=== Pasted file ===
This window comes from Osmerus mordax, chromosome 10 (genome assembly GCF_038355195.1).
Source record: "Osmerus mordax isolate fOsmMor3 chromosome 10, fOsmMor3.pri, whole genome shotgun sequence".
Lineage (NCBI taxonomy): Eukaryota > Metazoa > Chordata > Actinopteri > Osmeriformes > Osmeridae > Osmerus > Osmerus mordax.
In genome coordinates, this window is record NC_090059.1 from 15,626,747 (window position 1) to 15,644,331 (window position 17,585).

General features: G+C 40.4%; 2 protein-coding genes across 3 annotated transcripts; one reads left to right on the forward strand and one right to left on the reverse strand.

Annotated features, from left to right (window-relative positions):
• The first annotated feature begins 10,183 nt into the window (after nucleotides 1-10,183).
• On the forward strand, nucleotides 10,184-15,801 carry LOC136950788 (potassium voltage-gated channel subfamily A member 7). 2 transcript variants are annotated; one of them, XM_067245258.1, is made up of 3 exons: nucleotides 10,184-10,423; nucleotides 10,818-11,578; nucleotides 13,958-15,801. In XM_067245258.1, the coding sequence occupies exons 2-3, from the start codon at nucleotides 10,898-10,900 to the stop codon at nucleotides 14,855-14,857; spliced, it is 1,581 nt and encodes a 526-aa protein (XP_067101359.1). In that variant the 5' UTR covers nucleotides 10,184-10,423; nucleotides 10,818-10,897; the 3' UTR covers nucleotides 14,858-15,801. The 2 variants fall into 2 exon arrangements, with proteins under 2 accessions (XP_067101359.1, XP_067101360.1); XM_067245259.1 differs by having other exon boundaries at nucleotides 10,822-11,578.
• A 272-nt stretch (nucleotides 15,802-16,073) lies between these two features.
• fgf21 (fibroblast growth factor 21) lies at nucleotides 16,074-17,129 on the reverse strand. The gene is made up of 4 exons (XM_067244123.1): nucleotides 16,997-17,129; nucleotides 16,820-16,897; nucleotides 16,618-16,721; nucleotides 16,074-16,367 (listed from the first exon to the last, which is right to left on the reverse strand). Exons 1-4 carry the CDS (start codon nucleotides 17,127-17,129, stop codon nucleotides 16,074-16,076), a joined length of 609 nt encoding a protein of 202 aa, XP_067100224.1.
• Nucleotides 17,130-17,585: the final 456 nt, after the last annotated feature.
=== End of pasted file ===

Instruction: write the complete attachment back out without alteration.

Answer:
This window comes from Osmerus mordax, chromosome 10 (genome assembly GCF_038355195.1).
Source record: "Osmerus mordax isolate fOsmMor3 chromosome 10, fOsmMor3.pri, whole genome shotgun sequence".
Lineage (NCBI taxonomy): Eukaryota > Metazoa > Chordata > Actinopteri > Osmeriformes > Osmeridae > Osmerus > Osmerus mordax.
In genome coordinates, this window is record NC_090059.1 from 15,626,747 (window position 1) to 15,644,331 (window position 17,585).

General features: G+C 40.4%; 2 protein-coding genes across 3 annotated transcripts; one reads left to right on the forward strand and one right to left on the reverse strand.

Annotated features, from left to right (window-relative positions):
• The first annotated feature begins 10,183 nt into the window (after nucleotides 1-10,183).
• On the forward strand, nucleotides 10,184-15,801 carry LOC136950788 (potassium voltage-gated channel subfamily A member 7). 2 transcript variants are annotated; one of them, XM_067245258.1, is made up of 3 exons: nucleotides 10,184-10,423; nucleotides 10,818-11,578; nucleotides 13,958-15,801. In XM_067245258.1, the coding sequence occupies exons 2-3, from the start codon at nucleotides 10,898-10,900 to the stop codon at nucleotides 14,855-14,857; spliced, it is 1,581 nt and encodes a 526-aa protein (XP_067101359.1). In that variant the 5' UTR covers nucleotides 10,184-10,423; nucleotides 10,818-10,897; the 3' UTR covers nucleotides 14,858-15,801. The 2 variants fall into 2 exon arrangements, with proteins under 2 accessions (XP_067101359.1, XP_067101360.1); XM_067245259.1 differs by having other exon boundaries at nucleotides 10,822-11,578.
• A 272-nt stretch (nucleotides 15,802-16,073) lies between these two features.
• fgf21 (fibroblast growth factor 21) lies at nucleotides 16,074-17,129 on the reverse strand. The gene is made up of 4 exons (XM_067244123.1): nucleotides 16,997-17,129; nucleotides 16,820-16,897; nucleotides 16,618-16,721; nucleotides 16,074-16,367 (listed from the first exon to the last, which is right to left on the reverse strand). Exons 1-4 carry the CDS (start codon nucleotides 17,127-17,129, stop codon nucleotides 16,074-16,076), a joined length of 609 nt encoding a protein of 202 aa, XP_067100224.1.
• Nucleotides 17,130-17,585: the final 456 nt, after the last annotated feature.